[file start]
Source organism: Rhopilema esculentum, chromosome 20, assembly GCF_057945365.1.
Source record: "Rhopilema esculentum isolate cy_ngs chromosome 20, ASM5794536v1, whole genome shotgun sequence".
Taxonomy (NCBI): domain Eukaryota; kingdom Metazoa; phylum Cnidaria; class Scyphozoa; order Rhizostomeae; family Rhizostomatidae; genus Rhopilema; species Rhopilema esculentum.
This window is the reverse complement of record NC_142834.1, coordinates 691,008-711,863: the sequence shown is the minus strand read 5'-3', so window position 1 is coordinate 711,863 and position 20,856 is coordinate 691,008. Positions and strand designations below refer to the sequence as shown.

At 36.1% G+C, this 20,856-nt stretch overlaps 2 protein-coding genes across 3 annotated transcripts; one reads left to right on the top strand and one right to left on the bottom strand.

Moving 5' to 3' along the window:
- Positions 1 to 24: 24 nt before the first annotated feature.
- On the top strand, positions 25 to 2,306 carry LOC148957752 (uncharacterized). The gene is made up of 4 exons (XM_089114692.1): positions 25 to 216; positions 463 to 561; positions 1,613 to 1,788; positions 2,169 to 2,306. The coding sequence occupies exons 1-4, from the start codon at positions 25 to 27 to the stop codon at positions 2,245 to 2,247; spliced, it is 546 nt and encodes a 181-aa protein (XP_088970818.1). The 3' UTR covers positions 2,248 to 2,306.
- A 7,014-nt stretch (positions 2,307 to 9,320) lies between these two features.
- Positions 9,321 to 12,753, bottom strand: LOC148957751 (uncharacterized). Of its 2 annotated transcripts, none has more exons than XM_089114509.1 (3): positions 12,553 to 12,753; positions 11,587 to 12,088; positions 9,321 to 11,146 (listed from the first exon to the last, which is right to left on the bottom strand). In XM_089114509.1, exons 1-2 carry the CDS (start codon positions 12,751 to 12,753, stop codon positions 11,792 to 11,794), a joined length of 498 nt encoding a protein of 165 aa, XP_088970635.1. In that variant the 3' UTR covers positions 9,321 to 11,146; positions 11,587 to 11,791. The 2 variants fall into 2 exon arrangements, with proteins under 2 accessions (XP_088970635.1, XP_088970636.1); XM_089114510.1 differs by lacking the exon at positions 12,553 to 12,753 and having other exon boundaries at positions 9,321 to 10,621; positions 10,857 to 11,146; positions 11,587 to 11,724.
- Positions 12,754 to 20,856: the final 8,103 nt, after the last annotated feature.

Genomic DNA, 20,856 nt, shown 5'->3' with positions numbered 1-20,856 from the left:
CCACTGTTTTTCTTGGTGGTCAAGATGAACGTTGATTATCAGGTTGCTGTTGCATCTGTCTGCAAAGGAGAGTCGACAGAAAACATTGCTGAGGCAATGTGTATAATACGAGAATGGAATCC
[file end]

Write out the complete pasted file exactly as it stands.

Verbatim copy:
Source organism: Rhopilema esculentum, chromosome 20, assembly GCF_057945365.1.
Source record: "Rhopilema esculentum isolate cy_ngs chromosome 20, ASM5794536v1, whole genome shotgun sequence".
Taxonomy (NCBI): domain Eukaryota; kingdom Metazoa; phylum Cnidaria; class Scyphozoa; order Rhizostomeae; family Rhizostomatidae; genus Rhopilema; species Rhopilema esculentum.
This window is the reverse complement of record NC_142834.1, coordinates 691,008-711,863: the sequence shown is the minus strand read 5'-3', so window position 1 is coordinate 711,863 and position 20,856 is coordinate 691,008. Positions and strand designations below refer to the sequence as shown.

At 36.1% G+C, this 20,856-nt stretch overlaps 2 protein-coding genes across 3 annotated transcripts; one reads left to right on the top strand and one right to left on the bottom strand.

Moving 5' to 3' along the window:
- Positions 1 to 24: 24 nt before the first annotated feature.
- On the top strand, positions 25 to 2,306 carry LOC148957752 (uncharacterized). The gene is made up of 4 exons (XM_089114692.1): positions 25 to 216; positions 463 to 561; positions 1,613 to 1,788; positions 2,169 to 2,306. The coding sequence occupies exons 1-4, from the start codon at positions 25 to 27 to the stop codon at positions 2,245 to 2,247; spliced, it is 546 nt and encodes a 181-aa protein (XP_088970818.1). The 3' UTR covers positions 2,248 to 2,306.
- A 7,014-nt stretch (positions 2,307 to 9,320) lies between these two features.
- Positions 9,321 to 12,753, bottom strand: LOC148957751 (uncharacterized). Of its 2 annotated transcripts, none has more exons than XM_089114509.1 (3): positions 12,553 to 12,753; positions 11,587 to 12,088; positions 9,321 to 11,146 (listed from the first exon to the last, which is right to left on the bottom strand). In XM_089114509.1, exons 1-2 carry the CDS (start codon positions 12,751 to 12,753, stop codon positions 11,792 to 11,794), a joined length of 498 nt encoding a protein of 165 aa, XP_088970635.1. In that variant the 3' UTR covers positions 9,321 to 11,146; positions 11,587 to 11,791. The 2 variants fall into 2 exon arrangements, with proteins under 2 accessions (XP_088970635.1, XP_088970636.1); XM_089114510.1 differs by lacking the exon at positions 12,553 to 12,753 and having other exon boundaries at positions 9,321 to 10,621; positions 10,857 to 11,146; positions 11,587 to 11,724.
- Positions 12,754 to 20,856: the final 8,103 nt, after the last annotated feature.

Genomic DNA, 20,856 nt, shown 5'->3' with positions numbered 1-20,856 from the left:
CCACTGTTTTTCTTGGTGGTCAAGATGAACGTTGATTATCAGGTTGCTGTTGCATCTGTCTGCAAAGGAGAGTCGACAGAAAACATTGCTGAGGCAATGTGTATAATACGAGAATGGAATCC